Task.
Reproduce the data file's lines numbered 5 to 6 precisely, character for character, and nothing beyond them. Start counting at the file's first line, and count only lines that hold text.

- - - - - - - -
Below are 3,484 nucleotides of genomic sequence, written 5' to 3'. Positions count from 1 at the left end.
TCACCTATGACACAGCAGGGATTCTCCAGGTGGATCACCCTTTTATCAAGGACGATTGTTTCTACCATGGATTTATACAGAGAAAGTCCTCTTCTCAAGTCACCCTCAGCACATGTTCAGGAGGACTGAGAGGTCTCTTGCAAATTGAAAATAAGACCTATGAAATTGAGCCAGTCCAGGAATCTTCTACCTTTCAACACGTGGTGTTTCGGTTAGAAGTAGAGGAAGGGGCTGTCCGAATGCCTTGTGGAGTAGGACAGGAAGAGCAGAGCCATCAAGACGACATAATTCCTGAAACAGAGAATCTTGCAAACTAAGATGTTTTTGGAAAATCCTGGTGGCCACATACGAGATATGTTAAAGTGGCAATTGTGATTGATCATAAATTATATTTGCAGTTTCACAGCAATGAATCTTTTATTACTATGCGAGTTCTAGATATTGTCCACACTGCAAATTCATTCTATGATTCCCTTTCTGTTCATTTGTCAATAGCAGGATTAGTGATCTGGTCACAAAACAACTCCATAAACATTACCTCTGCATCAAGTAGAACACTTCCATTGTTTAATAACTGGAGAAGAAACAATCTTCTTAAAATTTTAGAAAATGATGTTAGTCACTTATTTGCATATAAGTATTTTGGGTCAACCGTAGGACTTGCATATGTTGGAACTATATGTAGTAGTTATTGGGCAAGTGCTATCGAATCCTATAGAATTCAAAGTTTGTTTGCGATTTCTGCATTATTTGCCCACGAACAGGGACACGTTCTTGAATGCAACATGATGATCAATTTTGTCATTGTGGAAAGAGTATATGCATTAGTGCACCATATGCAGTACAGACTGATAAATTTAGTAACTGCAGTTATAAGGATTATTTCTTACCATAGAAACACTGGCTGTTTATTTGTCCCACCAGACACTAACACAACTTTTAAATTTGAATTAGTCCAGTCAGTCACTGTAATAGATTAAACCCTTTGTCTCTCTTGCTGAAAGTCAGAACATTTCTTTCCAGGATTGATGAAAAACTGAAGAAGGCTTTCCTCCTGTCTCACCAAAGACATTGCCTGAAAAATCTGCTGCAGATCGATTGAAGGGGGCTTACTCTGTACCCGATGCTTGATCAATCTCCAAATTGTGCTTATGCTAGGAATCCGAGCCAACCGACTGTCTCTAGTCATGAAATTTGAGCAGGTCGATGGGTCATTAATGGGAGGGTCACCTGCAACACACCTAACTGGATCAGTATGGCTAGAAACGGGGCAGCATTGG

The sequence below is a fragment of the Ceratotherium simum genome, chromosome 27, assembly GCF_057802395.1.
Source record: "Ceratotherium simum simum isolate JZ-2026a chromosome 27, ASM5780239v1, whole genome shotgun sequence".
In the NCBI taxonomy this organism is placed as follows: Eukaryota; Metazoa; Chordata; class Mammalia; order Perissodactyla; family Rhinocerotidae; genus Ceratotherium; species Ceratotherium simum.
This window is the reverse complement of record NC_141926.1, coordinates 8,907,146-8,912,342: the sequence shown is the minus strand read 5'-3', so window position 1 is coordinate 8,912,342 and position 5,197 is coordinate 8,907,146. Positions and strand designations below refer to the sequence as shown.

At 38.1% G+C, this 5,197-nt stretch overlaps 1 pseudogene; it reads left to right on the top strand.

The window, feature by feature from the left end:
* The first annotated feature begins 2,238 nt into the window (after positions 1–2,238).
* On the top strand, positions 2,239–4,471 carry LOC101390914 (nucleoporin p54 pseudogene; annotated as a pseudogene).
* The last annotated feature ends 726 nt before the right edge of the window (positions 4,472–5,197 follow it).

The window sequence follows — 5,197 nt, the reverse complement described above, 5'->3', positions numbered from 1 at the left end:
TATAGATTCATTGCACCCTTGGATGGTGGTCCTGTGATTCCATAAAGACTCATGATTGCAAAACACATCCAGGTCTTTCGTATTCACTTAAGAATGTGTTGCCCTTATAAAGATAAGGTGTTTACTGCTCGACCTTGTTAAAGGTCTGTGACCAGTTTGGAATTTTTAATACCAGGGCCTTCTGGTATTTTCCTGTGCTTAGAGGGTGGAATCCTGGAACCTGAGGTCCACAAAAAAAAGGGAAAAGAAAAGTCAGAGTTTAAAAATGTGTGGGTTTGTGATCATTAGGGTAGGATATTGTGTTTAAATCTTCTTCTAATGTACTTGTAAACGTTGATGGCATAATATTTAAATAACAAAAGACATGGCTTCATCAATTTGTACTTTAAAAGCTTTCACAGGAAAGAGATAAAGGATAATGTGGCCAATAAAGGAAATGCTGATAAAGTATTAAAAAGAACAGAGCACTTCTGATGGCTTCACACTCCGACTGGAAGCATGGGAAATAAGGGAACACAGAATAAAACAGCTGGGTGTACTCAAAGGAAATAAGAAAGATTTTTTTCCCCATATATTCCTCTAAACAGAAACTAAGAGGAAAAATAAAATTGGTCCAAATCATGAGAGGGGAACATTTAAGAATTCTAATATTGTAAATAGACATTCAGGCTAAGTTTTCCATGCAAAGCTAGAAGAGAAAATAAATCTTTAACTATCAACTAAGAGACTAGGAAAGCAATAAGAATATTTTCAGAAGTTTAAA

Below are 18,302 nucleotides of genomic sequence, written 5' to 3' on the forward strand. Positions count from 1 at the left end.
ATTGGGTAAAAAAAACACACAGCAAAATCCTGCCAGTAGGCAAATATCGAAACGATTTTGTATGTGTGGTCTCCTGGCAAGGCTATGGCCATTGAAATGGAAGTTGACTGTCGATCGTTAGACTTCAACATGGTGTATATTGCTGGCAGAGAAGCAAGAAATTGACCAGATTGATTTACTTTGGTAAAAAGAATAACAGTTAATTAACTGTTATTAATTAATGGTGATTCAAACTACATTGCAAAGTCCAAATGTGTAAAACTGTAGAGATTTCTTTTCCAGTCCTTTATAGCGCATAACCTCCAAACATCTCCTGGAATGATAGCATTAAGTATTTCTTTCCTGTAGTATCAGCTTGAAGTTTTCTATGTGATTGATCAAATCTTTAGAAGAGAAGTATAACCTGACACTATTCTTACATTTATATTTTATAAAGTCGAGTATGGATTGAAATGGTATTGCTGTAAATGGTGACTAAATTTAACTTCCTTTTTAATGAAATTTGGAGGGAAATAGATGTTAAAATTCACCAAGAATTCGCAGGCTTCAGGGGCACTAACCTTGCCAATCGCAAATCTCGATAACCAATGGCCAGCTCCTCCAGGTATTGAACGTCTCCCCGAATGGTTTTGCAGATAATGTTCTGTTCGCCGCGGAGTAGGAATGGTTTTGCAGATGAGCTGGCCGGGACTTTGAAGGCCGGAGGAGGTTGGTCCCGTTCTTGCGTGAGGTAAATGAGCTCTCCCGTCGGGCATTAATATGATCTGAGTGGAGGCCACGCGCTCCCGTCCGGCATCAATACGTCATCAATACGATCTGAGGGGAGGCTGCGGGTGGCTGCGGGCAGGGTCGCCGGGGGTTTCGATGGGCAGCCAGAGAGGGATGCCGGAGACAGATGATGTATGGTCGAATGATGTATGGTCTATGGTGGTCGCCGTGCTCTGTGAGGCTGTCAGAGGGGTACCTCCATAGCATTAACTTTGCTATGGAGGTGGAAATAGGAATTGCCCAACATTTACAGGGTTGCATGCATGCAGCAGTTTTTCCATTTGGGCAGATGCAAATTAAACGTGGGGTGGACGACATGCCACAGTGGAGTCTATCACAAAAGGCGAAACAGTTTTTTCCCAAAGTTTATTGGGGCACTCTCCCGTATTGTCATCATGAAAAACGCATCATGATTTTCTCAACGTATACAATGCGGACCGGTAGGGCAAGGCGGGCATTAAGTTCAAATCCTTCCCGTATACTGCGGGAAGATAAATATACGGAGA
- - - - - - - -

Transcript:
In the NCBI taxonomy this organism is placed as follows: Eukaryota; Metazoa; Chordata; class Mammalia; order Perissodactyla; family Rhinocerotidae; genus Ceratotherium; species Ceratotherium simum.
This window is the reverse complement of record NC_141926.1, coordinates 8,907,146-8,912,342: the sequence shown is the minus strand read 5'-3', so window position 1 is coordinate 8,912,342 and position 5,197 is coordinate 8,907,146. Positions and strand designations below refer to the sequence as shown.